Put the jar into the fridge or just a cool place — it must be below 75°F or the flour will ferment — and walk away. Each morning, pour off the water, being careful to not lose too much of your acorn flour. Refill the jar, cap it and shake the hell out of it, turning it upside down to make sure all the acorn flour is suspended in the water. Repeat as necessary.

Now, there is an added tip you can do to make an even higher quality acorn flour: Strain the water every day through cheesecloth. Why? Look at the picture above: See the top layer that’s lighter in color? It’s acorn fat and starch.

It’s so light some will pour off every day as you change the water. Straining through cheesecloth preserves this fat and starch and will make your flour even richer and tastier. Do this and you will be rewarded with flavor later.

You know your acorn flour is ready when you roll some around in your mouth and it tastes really bland. Not tannic or bitter at all. Roasting can eliminate a little bit of tannin, but we’re not roasting in this case, so you want the flour to be as “clean” as possible.

For California Valley oak acorns, Eastern white oak acorns or other “sweet” acorns, this process could take as few as three days. But 5 days is more normal. California black and blue oaks take about a week. And Eastern red oak acorns? They took 10 days. When in doubt, go another day. You can’t hurt the flour by leaching a few extra days.

Now you have a bunch of soaking wet flour. First thing you will need is cheesecloth. Any supermarket will have it, but I have taken to using real cheesecloth, i.e., cloth actually used in cheesemaking. You can buy real cheesecloth online or in specialty shops.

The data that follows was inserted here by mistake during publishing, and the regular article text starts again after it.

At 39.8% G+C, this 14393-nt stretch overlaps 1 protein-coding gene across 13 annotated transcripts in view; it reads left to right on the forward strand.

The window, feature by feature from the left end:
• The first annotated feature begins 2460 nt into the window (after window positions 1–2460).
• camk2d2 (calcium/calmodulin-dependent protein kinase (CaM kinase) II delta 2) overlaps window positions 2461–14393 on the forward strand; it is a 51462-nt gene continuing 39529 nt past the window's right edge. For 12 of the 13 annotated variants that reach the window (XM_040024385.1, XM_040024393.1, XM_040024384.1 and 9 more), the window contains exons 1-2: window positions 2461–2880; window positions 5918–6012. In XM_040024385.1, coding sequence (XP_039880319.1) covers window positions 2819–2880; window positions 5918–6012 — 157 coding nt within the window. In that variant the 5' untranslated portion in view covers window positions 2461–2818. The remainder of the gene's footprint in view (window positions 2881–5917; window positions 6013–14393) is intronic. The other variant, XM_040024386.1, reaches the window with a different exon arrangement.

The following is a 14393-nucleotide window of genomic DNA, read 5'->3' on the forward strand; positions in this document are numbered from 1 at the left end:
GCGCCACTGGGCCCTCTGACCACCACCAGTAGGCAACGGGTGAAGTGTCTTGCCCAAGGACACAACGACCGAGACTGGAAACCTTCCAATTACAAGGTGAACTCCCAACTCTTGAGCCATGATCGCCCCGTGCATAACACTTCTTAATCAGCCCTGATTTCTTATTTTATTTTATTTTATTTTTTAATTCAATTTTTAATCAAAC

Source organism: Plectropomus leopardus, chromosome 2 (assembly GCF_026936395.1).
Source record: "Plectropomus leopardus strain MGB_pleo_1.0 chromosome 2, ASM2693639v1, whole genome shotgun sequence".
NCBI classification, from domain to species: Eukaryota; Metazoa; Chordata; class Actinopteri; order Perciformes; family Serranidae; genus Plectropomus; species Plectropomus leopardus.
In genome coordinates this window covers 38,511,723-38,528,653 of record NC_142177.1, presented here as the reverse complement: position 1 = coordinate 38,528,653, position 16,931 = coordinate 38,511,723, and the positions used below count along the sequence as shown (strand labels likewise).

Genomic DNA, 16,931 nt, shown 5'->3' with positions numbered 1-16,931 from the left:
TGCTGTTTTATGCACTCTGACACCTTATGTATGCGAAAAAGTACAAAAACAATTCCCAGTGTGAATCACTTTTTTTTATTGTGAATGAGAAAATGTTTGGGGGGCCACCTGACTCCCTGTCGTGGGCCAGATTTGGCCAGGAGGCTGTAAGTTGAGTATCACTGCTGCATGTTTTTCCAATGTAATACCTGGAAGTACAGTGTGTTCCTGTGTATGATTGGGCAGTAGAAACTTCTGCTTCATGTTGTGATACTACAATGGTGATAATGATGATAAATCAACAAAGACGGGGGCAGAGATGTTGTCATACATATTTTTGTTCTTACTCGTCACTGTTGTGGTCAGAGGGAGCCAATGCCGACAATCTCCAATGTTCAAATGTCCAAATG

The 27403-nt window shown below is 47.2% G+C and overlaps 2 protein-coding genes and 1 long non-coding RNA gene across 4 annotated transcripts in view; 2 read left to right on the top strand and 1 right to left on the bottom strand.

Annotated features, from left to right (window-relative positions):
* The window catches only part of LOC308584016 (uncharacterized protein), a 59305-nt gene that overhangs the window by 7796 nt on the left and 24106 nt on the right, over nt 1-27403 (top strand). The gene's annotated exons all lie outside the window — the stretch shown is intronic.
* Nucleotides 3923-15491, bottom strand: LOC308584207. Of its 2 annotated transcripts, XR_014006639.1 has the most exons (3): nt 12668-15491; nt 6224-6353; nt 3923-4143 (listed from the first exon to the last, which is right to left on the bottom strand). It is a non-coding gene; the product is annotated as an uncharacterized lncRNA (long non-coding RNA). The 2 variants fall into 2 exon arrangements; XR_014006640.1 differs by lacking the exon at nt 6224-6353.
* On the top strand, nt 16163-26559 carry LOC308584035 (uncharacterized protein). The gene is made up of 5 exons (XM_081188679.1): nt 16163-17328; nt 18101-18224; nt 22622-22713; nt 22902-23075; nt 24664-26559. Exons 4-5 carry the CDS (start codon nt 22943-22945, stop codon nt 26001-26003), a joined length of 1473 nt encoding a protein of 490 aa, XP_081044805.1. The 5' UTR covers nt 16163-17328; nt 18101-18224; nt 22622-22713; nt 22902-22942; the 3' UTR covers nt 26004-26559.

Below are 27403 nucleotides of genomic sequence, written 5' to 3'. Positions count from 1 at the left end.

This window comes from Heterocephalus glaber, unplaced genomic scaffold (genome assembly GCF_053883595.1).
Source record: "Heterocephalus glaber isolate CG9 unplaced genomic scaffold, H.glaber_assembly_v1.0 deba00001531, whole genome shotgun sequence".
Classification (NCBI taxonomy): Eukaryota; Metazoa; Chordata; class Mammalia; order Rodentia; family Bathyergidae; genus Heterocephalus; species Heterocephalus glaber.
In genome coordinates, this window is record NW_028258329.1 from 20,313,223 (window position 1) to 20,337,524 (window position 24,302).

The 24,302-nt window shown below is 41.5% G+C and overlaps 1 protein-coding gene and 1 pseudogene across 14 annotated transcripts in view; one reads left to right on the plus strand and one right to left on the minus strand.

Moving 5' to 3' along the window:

Line a fine-mesh strainer with some cheesecloth and set it over the sink. Pour the water in the jar through it, catching all the flour.

straining acorn flour
Photo by Hank Shaw

Squeeze the cloth tight around the flour to extract as much water as possible. This is why I use real cheesecloth — the cheap stuff at most supermarkets is too porous and thin to do the job very well, forcing you to squeeze less and spend more time drying — and the longer the drying time, the darker the flour. You will be left with what looks a lot like a ball of clay.

Tip: Let the water in the bowl settle for 1 hour. Carefully pour off the water and you will see a layer of what looks like beige house paint or melted coffee ice cream. This is acorn starch and fat. Use a spatula to scrape it into the container you are drying your acorns in.

Now you need to really dry your flour, unless you plan on making something with it right away. I almost never do this.

wet acorn flour
Photo by Hank Shaw

Spread your wet flour on a baking sheet, or on a solid dehydrator tray; the trays you use for fruit leather. I prefer the dehydrator because I can dry at a lower temperature. Or, if you do this in summer, you can dry outdoors or in a hot garage.

Dry at as low a temperature as you can. I use a dehydrator set at 95°F. Check in on your flour every few hours, turning it over so it dries evenly. This can take anywhere from an hour to a day. You want the flour to be dead dry. No moisture.

You are almost there. You now have what is essentially acorn “corn meal,” a gritty, coarse “flour” you can use to make polenta with; it’s pretty good, actually. But to make real flour you need to grind it one more time.

To turn your acorn polenta into acorn flour, grind the dried meal in a spice grinder, coffee grinder, or, best yet, a Vitamix fitted with dry blades. This is what I use, and it is worth every penny.

If you have a flour sifter this is a good time to break it out. Grind and sift into a clean bowl until you have nothing but pure, powdery goodness. A typical coffee grinder will require about 35 seconds of grinding to get there, my Vitamix takes only 15 seconds.

Your acorn flour is mildly fragile, especially if you are dealing with high fat acorns, like blue oaks, live oaks and red oaks. I store mine in quart Mason jars in the fridge or freezer. Stored this way, the flour will last for several years — which is good, because oaks don’t drop huge amounts of acorns every year.

Does all this sound like a lot of work? Well, I won’t lie to you: It is. And like I said, this process makes the highest quality acorn flour possible. There are easier ways, but the quality of the flour is inferior. This will make you quite aware about how we take regular wheat flour for granted. Do this and I can guarantee you will not be tossing around acorn flour the way you would with all-purpose. It’s too precious.

A bowl of finished acorn flour